The noble Lord says that we do not seem to be quite sure when they will be brought before the House. I cannot give any precise date publicly, but I can tell him privately; and certainly, from the point of view of planning our Business, I can give him a perfectly good idea. But it is only a question of a few days one way or the other. I can assure him and the noble Lord, Lord Ogmore, that when this Statement is made we shall, of course, do everything in our power, as we ordinarily do, to make sure that a suitable day is found to debate it. Frankly, I do not believe one could possibly offer more.


My Lords, the noble Earl now seems to be saying that this was entirely unforeseen; that the economic situation has suddenly crept up on the Government, and that they have to decide, in the space of one day, the measures they are going to take. Anybody who has read the newspapers or goes into the City, or has talked with members of my Party, would have known there was going to be an economic crisis. Is the noble Earl really saying that they have only just foreseen this in the last two days?


My Lords, I am afraid that, with all respect to noble Lords opposite, I do not need to speak to members of the Party opposite to discover the true state of the nation's economy. The noble Lord is not the only banker in this House. He is not the only Member of the House who has worked in a bank, or even presided over a bank. We really do not need instruction, if I may put it quite that way. We have all the information available to noble Lords, and a great deal more. I am sorry, but we do not need that particular sort of instruction. Having worked that off, I will try to meet the well-intentioned question raised by the noble Lord. Of course, the situation has shown increasing gravity in the last few weeks and few days, but the moment has now come when the Government consider that new measures must be taken. There has been a seamen's strike; there has been movement in the exchanges, and so on; and the moment has now been reached when we think it right to give the House fair warning that we are preparing measures that will be brought before the House at the earliest possible opportunity.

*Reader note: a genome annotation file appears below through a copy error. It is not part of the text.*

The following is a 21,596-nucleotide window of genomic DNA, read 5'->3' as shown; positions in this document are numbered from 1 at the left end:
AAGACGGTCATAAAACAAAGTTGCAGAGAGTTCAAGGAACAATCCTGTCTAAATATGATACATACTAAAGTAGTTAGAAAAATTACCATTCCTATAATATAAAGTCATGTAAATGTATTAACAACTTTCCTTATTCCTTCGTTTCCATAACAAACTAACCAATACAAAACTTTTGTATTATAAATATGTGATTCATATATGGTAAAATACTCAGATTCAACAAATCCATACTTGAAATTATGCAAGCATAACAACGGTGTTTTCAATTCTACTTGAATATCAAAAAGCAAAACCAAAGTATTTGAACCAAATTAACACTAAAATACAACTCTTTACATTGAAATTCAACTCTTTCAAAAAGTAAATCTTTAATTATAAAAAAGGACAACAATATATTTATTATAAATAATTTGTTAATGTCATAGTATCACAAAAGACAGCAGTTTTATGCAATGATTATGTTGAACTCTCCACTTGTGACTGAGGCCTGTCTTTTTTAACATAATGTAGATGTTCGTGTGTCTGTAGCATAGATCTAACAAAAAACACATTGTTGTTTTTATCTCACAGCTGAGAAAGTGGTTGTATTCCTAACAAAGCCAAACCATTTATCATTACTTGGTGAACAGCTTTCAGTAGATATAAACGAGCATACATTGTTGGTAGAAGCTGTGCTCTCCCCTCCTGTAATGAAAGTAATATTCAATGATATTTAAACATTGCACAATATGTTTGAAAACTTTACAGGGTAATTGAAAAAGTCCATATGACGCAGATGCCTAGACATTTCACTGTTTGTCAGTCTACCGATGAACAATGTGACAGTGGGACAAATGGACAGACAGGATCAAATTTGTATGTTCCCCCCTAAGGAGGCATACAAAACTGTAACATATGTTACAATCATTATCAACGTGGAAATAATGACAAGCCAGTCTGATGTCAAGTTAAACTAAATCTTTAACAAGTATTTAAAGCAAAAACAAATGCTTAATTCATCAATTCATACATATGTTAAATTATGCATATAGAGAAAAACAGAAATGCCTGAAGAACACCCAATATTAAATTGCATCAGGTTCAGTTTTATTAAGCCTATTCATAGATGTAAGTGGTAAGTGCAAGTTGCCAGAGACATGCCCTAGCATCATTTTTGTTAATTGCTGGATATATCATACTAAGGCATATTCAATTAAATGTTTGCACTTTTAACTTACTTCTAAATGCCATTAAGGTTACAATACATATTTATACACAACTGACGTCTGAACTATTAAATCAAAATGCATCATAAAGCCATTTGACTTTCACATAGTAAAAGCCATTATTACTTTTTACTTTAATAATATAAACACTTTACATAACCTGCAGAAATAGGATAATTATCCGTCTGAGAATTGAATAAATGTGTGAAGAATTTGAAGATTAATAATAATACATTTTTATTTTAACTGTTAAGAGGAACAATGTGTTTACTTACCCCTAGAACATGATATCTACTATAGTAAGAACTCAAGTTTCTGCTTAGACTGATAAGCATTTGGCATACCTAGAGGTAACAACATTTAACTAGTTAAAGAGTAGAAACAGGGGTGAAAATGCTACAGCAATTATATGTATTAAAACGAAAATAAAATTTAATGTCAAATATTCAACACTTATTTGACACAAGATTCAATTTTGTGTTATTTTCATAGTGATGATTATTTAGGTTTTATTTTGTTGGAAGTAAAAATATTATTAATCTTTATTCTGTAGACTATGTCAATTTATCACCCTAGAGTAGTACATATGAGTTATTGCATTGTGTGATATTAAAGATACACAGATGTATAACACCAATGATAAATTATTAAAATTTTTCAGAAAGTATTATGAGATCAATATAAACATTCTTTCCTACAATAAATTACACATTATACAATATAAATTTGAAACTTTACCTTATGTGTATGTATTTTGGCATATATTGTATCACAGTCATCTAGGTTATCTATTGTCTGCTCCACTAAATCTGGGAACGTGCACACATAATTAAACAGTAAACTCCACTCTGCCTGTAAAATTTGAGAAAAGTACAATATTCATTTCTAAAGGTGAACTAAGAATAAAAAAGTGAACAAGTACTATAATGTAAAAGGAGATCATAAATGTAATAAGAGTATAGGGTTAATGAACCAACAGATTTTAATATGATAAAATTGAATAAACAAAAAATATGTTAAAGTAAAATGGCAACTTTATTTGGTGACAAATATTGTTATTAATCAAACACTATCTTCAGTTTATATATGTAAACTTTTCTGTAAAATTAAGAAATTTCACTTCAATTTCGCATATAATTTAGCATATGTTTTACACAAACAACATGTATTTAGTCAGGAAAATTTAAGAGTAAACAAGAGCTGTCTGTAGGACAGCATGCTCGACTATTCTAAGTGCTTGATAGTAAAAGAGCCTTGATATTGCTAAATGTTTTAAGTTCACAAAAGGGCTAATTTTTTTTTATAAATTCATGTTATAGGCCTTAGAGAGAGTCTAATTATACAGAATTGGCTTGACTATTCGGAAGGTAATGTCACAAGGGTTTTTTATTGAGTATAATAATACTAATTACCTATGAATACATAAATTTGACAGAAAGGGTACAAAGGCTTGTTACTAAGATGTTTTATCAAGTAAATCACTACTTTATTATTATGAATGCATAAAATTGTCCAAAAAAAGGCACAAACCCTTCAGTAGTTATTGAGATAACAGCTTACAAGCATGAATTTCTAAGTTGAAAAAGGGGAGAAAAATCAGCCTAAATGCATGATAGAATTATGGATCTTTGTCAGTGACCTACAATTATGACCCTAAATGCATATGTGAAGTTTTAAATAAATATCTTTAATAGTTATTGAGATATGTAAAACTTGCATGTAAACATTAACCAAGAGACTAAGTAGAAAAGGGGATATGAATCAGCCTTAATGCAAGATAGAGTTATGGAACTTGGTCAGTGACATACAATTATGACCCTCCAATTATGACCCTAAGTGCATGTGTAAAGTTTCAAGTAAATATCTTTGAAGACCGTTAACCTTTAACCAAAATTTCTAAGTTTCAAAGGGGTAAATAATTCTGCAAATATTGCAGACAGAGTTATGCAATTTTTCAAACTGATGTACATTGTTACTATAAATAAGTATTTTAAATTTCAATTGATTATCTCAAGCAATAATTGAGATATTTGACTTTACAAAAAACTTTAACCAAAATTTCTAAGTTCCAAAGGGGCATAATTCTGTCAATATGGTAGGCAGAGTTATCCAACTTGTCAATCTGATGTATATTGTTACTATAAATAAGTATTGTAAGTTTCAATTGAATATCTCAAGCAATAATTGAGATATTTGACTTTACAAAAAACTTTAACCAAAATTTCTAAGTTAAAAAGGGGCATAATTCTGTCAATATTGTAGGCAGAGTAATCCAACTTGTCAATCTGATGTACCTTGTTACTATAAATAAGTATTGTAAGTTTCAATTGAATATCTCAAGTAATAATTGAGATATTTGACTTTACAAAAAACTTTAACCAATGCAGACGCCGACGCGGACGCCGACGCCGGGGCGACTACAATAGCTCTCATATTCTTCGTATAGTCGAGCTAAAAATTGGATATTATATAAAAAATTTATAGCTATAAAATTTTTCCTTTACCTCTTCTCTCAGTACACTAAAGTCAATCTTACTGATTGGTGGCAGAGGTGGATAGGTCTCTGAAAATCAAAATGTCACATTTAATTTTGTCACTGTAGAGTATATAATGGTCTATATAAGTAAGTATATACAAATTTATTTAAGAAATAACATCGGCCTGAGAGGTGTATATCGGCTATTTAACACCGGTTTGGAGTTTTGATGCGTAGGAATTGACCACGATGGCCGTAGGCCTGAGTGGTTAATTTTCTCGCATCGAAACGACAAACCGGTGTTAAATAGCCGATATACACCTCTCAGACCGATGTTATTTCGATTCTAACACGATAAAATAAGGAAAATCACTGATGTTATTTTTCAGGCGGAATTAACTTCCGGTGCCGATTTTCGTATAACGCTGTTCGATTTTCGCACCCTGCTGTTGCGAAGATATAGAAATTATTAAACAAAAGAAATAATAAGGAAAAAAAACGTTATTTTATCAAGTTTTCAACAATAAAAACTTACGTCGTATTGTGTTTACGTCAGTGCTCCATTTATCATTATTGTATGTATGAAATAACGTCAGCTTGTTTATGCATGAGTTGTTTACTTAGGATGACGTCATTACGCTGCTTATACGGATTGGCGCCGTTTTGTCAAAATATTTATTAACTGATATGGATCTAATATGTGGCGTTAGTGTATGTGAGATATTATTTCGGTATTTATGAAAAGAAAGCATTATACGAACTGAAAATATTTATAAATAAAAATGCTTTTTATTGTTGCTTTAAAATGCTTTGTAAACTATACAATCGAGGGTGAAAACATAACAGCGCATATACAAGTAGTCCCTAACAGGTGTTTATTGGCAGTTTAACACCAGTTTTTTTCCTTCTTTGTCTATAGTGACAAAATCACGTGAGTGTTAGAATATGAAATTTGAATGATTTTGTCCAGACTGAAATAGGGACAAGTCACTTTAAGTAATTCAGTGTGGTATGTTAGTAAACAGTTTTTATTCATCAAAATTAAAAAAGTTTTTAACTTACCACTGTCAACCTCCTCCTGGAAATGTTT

My Lords, the noble Earl must surely be aware that only a week ago the Chancellor of the Exchequer was saying that no new measures were required. Does it not therefore look as if the Government have been caught totally unprepared for this?


No, my Lords, it does not look like that to those who look at it very closely, shall we say. Clearly, you cannot keep saying that new measures may be necessary or may not be necessary. You have to keep watching the situation, hoping that existing policies will work; and then, when you come to the conclusion that new steps are necessary, you come and tell the public so at the earliest possible moment.


My Lords, could the noble Earl say, in this "wait and see" policy, whether Mr. Micawber is going to be added to the Government?


My Lords, I have been advised that I should leave that question, but I never leave a question from a noble Earl, for whom I have so much respect. The answer is that I do not think Mr. Micawber will help out.